Beyond that you need other essentials like water bowls, food bowl, toys, pee pads, travel crates (for vet visits etc.), correctly sized leashes, bedding, possibly a kennel (if you will be keeping your puppy outside) and puppy treats, just for starters.

5. Create a designated puppy space

Find a dedicated puppy space that will be just for your new pet and that allows them to acclimate to their new living situation. 


This area is where the puppy will spend most of their first few months when they arrive. 

If this is inside, make sure you tape up electrical cords, remove any household cleaning products to high shelves, remove plants from the floor, any rugs, breakables or anything else they could chew or destroy. 
Place the puppy crate in this area along with their toys, blankets and water/food bowl. 

Once you are happy then lie on the floor and look around to get the puppy's eye view for one last look for anything that they might possibly chew or destroy.

6. Be patient with your new puppy

New puppies can sometimes be fearful or uneasy for a little while when they enter a new environment, this is particularly the case with rescue dogs.


The first step is to stay calm yourself. A dog can tell if you are tense and will react to that with fear. Let the puppy sniff and explore the area with you following from a safe distance. If they seem scared of certain objects in your home, just leave them there, don't remove them, the pet will eventually get accustomed to them.

Show your new puppy where their food, water and toys are with affection at the same time. This lets them associate these items with love and positive affirmations.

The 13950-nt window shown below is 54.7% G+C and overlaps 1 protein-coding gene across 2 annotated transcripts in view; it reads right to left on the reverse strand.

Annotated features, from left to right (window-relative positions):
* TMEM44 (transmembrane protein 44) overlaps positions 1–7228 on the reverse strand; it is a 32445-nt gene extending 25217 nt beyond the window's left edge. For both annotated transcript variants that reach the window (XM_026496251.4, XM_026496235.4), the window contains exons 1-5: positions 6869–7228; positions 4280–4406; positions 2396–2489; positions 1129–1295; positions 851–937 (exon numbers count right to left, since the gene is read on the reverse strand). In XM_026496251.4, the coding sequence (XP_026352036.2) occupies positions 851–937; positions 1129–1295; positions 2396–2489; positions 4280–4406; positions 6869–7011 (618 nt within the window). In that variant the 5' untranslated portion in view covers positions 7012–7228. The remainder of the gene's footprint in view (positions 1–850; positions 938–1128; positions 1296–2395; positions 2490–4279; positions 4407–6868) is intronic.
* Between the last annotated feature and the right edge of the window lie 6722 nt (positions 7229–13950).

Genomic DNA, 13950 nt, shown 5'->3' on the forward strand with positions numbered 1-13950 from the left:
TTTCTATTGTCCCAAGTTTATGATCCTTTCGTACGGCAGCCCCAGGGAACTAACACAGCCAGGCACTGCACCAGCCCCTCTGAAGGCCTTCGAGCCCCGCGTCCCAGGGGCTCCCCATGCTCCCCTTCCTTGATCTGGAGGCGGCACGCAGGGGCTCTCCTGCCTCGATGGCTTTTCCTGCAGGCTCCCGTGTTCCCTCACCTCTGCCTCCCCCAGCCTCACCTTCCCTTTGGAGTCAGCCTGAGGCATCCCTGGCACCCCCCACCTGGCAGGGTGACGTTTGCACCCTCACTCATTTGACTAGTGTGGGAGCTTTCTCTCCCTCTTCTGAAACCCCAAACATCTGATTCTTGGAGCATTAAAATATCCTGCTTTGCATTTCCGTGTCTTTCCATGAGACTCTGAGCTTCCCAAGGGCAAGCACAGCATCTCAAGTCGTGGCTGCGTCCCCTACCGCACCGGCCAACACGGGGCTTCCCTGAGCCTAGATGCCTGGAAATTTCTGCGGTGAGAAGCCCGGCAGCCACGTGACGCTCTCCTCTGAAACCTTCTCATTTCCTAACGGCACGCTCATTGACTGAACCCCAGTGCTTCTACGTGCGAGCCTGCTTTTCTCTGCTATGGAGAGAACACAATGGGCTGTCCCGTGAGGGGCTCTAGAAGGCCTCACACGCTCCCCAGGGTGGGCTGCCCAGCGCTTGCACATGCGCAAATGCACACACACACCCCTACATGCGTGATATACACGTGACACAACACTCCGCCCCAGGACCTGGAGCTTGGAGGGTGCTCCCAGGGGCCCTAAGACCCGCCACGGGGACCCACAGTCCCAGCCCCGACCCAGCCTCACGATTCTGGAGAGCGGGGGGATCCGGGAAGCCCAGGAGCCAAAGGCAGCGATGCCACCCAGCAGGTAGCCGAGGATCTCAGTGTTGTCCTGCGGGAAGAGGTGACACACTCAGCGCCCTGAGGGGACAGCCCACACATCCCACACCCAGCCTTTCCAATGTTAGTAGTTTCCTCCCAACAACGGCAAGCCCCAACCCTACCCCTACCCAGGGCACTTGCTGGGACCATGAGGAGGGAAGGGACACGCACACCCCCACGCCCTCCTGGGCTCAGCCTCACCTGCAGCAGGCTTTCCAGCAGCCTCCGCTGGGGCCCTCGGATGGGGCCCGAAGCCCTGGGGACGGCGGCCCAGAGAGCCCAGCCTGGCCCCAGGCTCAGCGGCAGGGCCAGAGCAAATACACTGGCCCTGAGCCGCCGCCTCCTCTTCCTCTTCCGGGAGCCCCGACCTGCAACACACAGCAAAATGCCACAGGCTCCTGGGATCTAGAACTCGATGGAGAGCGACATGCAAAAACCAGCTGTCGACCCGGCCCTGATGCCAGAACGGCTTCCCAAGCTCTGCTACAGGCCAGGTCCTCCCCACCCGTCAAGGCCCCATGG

Don't corner them off in areas where they can't see you or what is going on. If you have to, put smaller dogs on tables and couches when you are there so they can see the entirety of their new living space. And don't be afraid to go heavy on the treats at first - this will help them see you in a positive light.

PetSafe® Australia prides themselves on providing information, tools and products that can make the training of your new puppy easier, fun and simple.

"We are always inventing new products to help with this stage in a puppy and owner relationship, in the hope that we can lower that surrender number to zero!" says Zarqa.

Becoming a pet owner for the first time is exciting; it is the beginning of a journey that involves love, companionship and friendship. But making the first few weeks as easy and pleasant for your new puppy will set you both up for a long, loving and fulfilling relationship.

[1] According to the Pet Industry Association of Australia (PIAA) 21 Feb 2017. “Around 450,000 puppies are sold in Australia

About PetSafe Brand

PetSafe® Brand is a global pet product expert with its headquarters in Knoxville, Tennessee. Wide-ranging innovative products are available across the PetSafe® Brand product portfolio including training, containment, and lifestyle and wellbeing product solutions.

Visit www.petsafe.com/AU for further details or connect on Facebook, Instagram or Twitter.

MEDIA RELEASE, 15th March 2019